I brought my handheld radio with me to the Yorkshire Dales, since no radio nerd should go for a hilltop hike without at least one transceiver. If nothing else, it gives Rick a chance to stop and complain, or, if he's not in a complaining mood, to sing '82 to 82.5 - Radio Rick!', referring of course to the 82.5Hz local CTCSS repeater access tone. During my stay, I had originally intended to 'activate' the SOTA point at Rombalds Moor (G/NP-028) but we chose to use the gaps in the rain for group activities this time. I did, however, take the radio on a short hike to a cup and ring stone and while I put out a call on the nearby Otley repeater GB3WF, I got no reply. I guess with VHF/UHF repeaters it's best to be monitoring them rather than putting out a call and expecting an immediate response. I think shortwave operation would be more fun up on the hills if I can get a portable HF configuation sorted out one day. However, I could hear loads and loads of APRS bursts coming through from across the valley. Leeds was visible from where we were sitting so I guess that line of sight really helps.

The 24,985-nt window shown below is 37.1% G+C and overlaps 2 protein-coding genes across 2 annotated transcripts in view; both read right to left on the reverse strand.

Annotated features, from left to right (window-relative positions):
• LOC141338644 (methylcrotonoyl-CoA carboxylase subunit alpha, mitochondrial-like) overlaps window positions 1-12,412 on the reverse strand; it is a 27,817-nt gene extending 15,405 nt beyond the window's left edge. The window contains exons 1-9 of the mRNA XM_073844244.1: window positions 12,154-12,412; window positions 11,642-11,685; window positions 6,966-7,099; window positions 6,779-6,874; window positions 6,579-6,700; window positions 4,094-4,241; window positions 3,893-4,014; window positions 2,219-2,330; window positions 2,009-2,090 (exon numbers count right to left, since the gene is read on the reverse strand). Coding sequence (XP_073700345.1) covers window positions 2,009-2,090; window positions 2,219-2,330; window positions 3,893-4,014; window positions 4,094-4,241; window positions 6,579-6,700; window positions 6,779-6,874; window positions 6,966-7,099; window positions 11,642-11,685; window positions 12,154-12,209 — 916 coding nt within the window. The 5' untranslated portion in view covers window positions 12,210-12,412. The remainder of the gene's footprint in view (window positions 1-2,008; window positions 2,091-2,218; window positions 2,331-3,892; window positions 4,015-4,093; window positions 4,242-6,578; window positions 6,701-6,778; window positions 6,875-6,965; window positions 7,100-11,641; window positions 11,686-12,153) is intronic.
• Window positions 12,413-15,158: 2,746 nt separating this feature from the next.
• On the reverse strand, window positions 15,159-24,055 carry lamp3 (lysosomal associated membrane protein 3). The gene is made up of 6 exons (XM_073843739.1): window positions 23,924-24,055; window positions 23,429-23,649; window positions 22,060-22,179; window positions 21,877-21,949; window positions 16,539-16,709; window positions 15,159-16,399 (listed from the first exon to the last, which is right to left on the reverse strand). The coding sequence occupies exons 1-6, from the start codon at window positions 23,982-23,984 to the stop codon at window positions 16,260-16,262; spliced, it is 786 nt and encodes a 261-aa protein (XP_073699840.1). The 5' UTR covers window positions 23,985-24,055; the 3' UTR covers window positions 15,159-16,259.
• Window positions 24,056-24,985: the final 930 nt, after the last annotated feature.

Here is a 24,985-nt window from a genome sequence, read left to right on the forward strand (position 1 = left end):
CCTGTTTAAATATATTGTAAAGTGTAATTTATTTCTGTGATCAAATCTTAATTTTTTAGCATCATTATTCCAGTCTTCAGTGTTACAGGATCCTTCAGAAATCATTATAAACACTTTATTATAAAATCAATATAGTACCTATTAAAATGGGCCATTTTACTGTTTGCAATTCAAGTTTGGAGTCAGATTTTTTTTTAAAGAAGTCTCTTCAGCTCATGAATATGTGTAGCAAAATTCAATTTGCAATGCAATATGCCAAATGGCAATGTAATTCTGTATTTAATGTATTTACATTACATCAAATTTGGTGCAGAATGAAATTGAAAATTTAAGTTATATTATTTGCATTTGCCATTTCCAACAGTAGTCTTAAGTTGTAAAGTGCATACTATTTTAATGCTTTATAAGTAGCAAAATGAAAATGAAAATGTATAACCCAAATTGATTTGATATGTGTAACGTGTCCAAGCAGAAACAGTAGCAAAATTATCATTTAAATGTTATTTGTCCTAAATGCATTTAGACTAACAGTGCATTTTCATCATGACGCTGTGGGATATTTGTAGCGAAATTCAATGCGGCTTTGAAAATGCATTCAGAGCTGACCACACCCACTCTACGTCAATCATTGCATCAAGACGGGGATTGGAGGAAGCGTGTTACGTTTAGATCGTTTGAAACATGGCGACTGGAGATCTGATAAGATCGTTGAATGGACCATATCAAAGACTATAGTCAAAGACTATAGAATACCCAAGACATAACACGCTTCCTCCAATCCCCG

There is a local digital repeater GB7TP, not too far away at Shipley. I haven't really used the D-Star features of my radio, partly due to its icky proprietary codec blocking good hacking and development of the protocol, and its questionable status in the context of encryption/encoding rules for UK amateur radio. This questionable status led it to becoming illegal in France since 2010. Another objection I have is how needlessly opaque its configuration is. It wasn't intuitive to even set up a new repeater, but the repeater keeper Steve G8ZMG was really helpful in getting the right settings to me. I'm going to need to climb up on the moor again to test them but I'm sure it won't be long before I'm up in the Dales again.

Trail camera

While I was away, Dan kept up the trailcam editing. So, I can bring you Wednesday's video. It's warmer now and we're seeing more and more rabbits running around very quickly, as well as athletic squirrels and the odd mouse. There are wood pigeons as well as the other usual bird life. In this one you can see a badger up close, as well as more great video of the deer. Today's video features rabbits, hares and the doe, all among the lush new vegetation that's springing up. But the highlights are the fleeting but detailed video of the fox.